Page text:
The UK has recorded a temperature higher than 40 degrees for the first time.
A thermometer at Heathrow Airport picked up a provisional reading of 40.2 degrees Celsius at 12:50 p.m. Tuesday, the Met Office reported, potentially breaking the previous record of 38.7 degrees Celsius set in 2019. The 12:50 p.m. record broke another record set earlier the same day of 39.1 degrees Celsius at Charlwood in Surrey, The Guardian reported.
“This record temperature is a harbinger of things to come,” Bob Ward of the Grantham Research Institute at the London School of Economics said, as The Associated Press reported. “The increase in the frequency and intensity of heat waves and other extreme weather events is the result of climate change, and these impacts will continue to grow.”
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It’s possible that the final record will be even higher. At the end of the day on Tuesday, the Met Office tweeted that at least 34 sites across the country had breached the 2019 record and that the village of Coningsby in England had recorded a provisional temperature of 40.3 degrees Celsius.
Other records set include the hottest night on record Monday night and the highest minimum temperature in a 24 hour period, The Guardian reported. Scotland provisionally broke its heat record Tuesday with a temperature of 34.8 degrees Celsius in Charterhall, according to the Met Office.
The record comes as a deadly heat wave continues to bake the UK and the rest of the European continent. At least six people have died in the UK trying to cool themselves in bodies of water while almost 750 people have died due to the heat in Spain and Portugal, The Associated Press reported. In France, a wildfire that ignited in the Gironde region July 12 has consumed more than 70 square miles and forced nearly 40,000 people to flee their homes.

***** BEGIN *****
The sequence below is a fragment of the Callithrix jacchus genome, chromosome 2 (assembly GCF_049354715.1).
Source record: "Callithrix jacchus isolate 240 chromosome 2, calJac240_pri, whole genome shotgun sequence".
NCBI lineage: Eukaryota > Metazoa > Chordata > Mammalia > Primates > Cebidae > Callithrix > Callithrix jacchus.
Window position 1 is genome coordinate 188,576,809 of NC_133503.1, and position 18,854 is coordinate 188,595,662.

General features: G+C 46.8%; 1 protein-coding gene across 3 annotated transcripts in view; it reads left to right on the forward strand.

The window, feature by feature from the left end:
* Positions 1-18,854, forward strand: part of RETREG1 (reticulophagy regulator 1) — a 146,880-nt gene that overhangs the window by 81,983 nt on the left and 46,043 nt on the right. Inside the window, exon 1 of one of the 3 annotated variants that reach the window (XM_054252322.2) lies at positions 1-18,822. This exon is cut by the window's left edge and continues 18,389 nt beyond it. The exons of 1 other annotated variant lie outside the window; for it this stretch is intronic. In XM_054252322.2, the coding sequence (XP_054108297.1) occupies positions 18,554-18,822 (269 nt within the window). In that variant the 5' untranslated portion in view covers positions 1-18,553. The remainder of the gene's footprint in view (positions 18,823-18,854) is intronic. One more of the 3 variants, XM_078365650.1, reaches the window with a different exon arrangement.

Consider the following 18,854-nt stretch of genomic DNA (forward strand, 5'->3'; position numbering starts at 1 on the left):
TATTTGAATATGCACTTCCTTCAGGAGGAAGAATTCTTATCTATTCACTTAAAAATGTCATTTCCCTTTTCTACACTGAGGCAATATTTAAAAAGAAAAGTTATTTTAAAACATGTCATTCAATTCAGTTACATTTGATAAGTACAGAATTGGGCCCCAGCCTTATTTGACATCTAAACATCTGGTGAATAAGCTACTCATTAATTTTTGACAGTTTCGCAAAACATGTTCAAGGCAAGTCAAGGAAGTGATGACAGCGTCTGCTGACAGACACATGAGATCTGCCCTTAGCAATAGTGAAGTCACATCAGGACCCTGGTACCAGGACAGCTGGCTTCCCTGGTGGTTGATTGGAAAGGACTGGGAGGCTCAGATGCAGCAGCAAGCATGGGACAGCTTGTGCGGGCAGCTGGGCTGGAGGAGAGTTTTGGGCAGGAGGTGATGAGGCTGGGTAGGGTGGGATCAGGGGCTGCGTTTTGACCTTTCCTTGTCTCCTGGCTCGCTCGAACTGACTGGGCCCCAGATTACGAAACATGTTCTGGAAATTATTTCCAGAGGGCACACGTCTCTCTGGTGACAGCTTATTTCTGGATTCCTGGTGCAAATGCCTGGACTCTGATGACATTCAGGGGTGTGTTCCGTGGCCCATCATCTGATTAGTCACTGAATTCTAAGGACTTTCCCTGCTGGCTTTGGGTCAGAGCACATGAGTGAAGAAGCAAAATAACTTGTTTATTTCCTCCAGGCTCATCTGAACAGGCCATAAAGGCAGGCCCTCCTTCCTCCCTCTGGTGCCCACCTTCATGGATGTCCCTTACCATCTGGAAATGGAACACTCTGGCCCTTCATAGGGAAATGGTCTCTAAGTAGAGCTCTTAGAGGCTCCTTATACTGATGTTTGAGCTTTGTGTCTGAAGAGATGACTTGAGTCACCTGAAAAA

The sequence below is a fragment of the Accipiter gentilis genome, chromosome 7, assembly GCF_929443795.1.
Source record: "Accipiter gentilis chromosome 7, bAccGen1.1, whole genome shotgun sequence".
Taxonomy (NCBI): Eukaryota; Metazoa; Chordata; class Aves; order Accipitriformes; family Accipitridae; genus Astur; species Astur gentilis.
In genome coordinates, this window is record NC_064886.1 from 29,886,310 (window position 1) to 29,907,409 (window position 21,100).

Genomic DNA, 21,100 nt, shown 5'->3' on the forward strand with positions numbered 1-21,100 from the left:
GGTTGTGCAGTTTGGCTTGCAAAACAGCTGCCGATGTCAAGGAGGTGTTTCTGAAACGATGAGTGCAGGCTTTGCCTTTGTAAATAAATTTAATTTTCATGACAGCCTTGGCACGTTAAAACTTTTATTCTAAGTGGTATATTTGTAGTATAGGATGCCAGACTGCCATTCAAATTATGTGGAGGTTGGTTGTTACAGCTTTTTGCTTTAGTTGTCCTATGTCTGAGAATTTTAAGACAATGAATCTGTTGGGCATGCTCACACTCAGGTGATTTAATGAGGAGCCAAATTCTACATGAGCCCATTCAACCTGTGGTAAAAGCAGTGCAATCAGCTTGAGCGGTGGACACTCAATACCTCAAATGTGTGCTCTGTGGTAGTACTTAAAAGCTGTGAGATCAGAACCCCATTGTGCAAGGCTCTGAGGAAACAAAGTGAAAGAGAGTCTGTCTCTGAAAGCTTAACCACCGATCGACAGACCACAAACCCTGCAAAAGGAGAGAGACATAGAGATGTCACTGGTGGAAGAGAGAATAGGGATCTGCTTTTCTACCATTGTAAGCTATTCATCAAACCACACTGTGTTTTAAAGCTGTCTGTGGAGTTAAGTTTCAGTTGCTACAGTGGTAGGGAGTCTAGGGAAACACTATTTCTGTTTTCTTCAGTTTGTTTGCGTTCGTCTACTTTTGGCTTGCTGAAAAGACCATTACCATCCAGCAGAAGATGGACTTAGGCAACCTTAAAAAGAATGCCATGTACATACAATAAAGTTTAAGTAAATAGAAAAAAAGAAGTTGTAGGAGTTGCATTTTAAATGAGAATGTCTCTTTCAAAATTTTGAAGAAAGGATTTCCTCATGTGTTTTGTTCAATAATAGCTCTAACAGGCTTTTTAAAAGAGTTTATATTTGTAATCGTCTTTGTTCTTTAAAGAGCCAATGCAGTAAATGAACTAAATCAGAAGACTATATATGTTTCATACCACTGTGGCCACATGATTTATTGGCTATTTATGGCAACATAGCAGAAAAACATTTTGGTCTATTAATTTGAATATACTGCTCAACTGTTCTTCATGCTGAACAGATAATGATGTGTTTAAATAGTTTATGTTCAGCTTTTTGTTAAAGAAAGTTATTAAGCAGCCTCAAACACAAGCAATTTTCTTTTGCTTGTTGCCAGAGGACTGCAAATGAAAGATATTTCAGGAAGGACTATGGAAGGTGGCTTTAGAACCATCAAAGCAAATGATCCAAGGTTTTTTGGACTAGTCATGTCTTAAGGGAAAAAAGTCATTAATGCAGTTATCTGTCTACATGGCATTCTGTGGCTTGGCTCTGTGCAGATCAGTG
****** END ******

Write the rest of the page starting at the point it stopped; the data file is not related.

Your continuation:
Fires have sparked in the UK as well, where England and Wales have recorded at least 24 wildfires since Sunday, which is double the total for all of last July, The Independent reported.
“Everything is just tinder dry right across the country,” wildfire lead for the National Fire Chiefs Council Paul Hedley told The Independent. “It’s certainly a lot more than we’ll be expecting to get on a daily basis.”
In Kent, meanwhile, the villages of Challock and Molash lost water on Saturday through a one-two punch of excessive demand and a power outage at a water treatment center, The Guardian reported.
“Water companies are seeing unprecedented peak demand for water during this extreme hot weather event. We are urging everyone to carefully consider the amount of water they are using at this time,” a Water UK spokesperson said, as The Guardian reported.
Britain is expected to see some relief as temperatures return to a more usual summer range during the rest of the week, the Met Office predicted. However, the high heat is itself a sign of the climate crisis and could signal the weather of the future.
A recent Met Office study found that the chances of a 40 degree day like Tuesday could be around 10 times higher than they would be if fossil fuels had never been burned en masse, warming the climate. Such a day is currently a 100-to 300-year event, but could become a one-in-15-year event by 2100 even if current emission-reduction goals are met. If nothing is done to reduce emissions, then the country could see 40-degree-Celsius temperatures every 3.5 years by 2100.
“This is not ‘the new normal’,” Swedish activist Greta Thunberg said in response to the European heat wave. “The climate crisis will continue to escalate and get worse as long as we stick our heads in the sand and prioritise profit and greed over people and planet. We are still sleepwalking towards the edge.”